Stories about Latin America
"Most politicians resort to the tactic of hiring an advertising agency to campaign, but the troll center is part of the deal."
Since 2019, the Pirateca.com website has provided open access to more than 279 Spanish titles, under the slogan “Books are not stolen, they're expropriated!”
The use of Pegasus spyware against journalists represents a serious threat to freedom of the press, digital rights, and a key challenge to investigate the configuration of a digital authoritarianism in El Salvador.
Initial media reports suggested WhatsApp's decision to withhold the launch was part of an agreement with the Supreme Electoral Court (TSE), with whom Bolsonaro has been at loggerheads due to his groundless remarks about fraud in the electoral system.
For the first time in Cuba, Twitter has also marked some accounts as "government-affiliated"
Whether under the table or by legal means, organisations fear that the government will try to control telecommunications, especially during massive protests.
"There is a fear of the knowledge of the computer security and cybersecurity community.”
The flip side of regulating the internet is that this enables the state to mobilise itself and erase the existence of these communities and their identities from popular culture and discussion.
In February 2022, the Federal Police delivered a partial report to the Supreme Court detailing the structure of “digital militias” coordinating attacks against rival politicians, democratic institutions, and the dissemination of "false news."
Brazil's Electoral Court brings platforms closer ahead of presidential elections, but questions over companies’ commitments remain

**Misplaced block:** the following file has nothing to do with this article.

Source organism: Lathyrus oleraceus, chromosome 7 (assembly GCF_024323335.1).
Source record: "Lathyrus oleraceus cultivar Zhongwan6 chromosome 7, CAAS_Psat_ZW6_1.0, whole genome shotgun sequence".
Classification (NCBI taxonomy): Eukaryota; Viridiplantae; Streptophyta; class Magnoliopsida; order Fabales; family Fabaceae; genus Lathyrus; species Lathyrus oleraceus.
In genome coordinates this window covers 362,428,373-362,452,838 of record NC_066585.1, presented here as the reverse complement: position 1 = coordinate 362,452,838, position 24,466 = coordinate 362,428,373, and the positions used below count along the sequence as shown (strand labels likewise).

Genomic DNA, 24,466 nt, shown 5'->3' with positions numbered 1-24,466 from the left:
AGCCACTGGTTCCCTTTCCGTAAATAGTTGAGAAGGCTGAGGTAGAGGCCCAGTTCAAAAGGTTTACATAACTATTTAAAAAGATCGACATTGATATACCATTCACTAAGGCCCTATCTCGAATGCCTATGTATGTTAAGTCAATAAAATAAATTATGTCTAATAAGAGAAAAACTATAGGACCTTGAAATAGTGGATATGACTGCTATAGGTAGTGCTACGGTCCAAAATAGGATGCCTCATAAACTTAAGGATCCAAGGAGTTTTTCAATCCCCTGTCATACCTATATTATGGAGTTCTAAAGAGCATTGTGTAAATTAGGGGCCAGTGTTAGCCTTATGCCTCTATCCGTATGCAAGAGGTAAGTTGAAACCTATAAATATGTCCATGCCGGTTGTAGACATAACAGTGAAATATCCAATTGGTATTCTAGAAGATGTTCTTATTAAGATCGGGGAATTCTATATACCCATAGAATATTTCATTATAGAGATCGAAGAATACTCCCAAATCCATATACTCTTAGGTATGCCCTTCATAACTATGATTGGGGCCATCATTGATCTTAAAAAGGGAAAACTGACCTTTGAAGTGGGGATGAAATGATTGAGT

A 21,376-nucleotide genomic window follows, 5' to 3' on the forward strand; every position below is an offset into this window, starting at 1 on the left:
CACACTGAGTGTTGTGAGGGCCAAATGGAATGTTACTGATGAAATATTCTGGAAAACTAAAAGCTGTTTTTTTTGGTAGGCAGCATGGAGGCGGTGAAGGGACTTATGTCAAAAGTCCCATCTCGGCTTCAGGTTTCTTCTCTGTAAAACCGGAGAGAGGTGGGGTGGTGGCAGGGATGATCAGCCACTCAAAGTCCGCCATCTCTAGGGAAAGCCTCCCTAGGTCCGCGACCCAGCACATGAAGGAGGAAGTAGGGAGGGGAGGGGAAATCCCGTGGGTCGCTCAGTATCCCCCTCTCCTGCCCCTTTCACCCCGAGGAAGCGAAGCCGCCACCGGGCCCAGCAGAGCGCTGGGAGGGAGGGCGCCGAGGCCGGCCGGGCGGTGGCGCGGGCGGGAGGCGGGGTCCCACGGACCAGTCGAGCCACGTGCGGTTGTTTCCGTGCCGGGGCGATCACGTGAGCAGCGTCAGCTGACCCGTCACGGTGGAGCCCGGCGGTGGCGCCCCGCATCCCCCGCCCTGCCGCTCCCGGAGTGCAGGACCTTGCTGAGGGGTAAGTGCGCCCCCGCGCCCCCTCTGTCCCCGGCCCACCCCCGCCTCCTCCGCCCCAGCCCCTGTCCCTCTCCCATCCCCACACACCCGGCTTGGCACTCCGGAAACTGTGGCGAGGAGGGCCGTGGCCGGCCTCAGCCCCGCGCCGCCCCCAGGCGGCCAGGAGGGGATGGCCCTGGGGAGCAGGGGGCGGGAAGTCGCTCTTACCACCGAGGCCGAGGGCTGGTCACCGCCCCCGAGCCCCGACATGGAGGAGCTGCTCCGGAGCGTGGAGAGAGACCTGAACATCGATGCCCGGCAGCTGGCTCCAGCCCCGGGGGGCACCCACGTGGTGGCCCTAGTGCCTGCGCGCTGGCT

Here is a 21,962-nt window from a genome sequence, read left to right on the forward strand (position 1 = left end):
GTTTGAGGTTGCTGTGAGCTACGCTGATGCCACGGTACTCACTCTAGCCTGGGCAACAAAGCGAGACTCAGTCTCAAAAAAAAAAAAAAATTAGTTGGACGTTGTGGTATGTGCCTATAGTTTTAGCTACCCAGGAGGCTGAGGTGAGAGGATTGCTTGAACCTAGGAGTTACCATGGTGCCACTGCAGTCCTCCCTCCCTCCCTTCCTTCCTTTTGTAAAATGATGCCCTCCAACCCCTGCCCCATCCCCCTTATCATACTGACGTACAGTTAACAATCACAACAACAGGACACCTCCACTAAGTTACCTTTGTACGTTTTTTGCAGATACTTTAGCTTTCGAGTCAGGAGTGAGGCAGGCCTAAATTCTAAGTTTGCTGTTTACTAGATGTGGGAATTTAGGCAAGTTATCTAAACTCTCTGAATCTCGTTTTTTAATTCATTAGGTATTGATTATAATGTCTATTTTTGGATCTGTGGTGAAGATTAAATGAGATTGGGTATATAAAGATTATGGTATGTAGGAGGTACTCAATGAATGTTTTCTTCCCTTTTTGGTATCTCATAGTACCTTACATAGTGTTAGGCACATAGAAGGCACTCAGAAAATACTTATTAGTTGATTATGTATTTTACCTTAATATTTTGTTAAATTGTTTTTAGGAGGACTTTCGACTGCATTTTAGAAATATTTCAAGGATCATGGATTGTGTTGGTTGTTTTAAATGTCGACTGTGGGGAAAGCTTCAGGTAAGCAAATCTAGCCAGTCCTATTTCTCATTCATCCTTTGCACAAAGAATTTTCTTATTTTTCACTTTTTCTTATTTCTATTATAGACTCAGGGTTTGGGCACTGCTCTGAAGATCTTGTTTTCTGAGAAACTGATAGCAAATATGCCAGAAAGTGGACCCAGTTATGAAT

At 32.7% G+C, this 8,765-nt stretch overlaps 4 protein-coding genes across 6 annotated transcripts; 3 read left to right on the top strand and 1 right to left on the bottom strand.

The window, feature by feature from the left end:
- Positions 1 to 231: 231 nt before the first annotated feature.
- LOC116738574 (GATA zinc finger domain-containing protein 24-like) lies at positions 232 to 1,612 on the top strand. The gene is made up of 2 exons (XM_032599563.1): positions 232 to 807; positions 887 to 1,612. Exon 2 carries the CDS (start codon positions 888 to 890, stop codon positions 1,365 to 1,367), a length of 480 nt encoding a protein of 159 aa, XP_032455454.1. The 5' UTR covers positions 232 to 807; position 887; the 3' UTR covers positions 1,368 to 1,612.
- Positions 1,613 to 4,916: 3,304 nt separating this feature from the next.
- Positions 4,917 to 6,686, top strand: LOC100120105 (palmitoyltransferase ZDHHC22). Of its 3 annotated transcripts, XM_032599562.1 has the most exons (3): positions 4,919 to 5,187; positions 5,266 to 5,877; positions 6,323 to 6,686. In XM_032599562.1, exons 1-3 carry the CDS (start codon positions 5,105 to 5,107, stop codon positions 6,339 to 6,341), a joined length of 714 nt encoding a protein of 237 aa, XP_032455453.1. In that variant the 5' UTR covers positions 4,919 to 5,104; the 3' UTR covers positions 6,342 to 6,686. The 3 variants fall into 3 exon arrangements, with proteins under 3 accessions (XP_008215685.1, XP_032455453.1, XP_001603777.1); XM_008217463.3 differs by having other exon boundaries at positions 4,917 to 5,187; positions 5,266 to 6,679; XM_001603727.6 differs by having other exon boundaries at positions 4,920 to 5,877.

All the agreements are non-binding, however, which means there will be no enforcement in the case a platform does not meet the actions listed in the MoU.
As digital authoritarianism spreads globally, is the law, one of the pillars of democracy, being used to undermine people's rights?
Research from the Unfreedom Monitor uncovers a pattern in the way that social media and tech platforms engage with states that practise digital authoritarianism.
Digital surveillance continues to spread in the Americas, human rights groups raise awareness, research, and earn small judicial victories to limit its negative impacts on communities.
Advox research into digital authoritarianism in Brazil is now in a report. Read an excerpt and download the full pdf.
The Unfreedom Monitor is an Advox initiative to deepen our understanding of the relationship between technology and authoritarian power. In the first phase of this project, researchers working in 11 countries and four key themes conducted analysis of incidents, narratives, and media items, to explain acts of digital authoritarianism and...
This lawsuit could generate a "process of recognition that this is a wrongful practice, both on the side of the public authority, as well as the private enterprise."
This week, we head to China, India, Colombia, Indonesia and Serbia to hear from journalists and researchers about what challenges the media faces in those countries.
Twitter will change now that Elon Musk is its new owner. Will it change the way Venezuelans, inside and outside of the country, shape the political conversation?
'The environment within which journalists in the Caribbean operate is becoming increasingly perilous.'
It is necessary to question the notion that the media have full and free space to act, without threats, in Ecuador.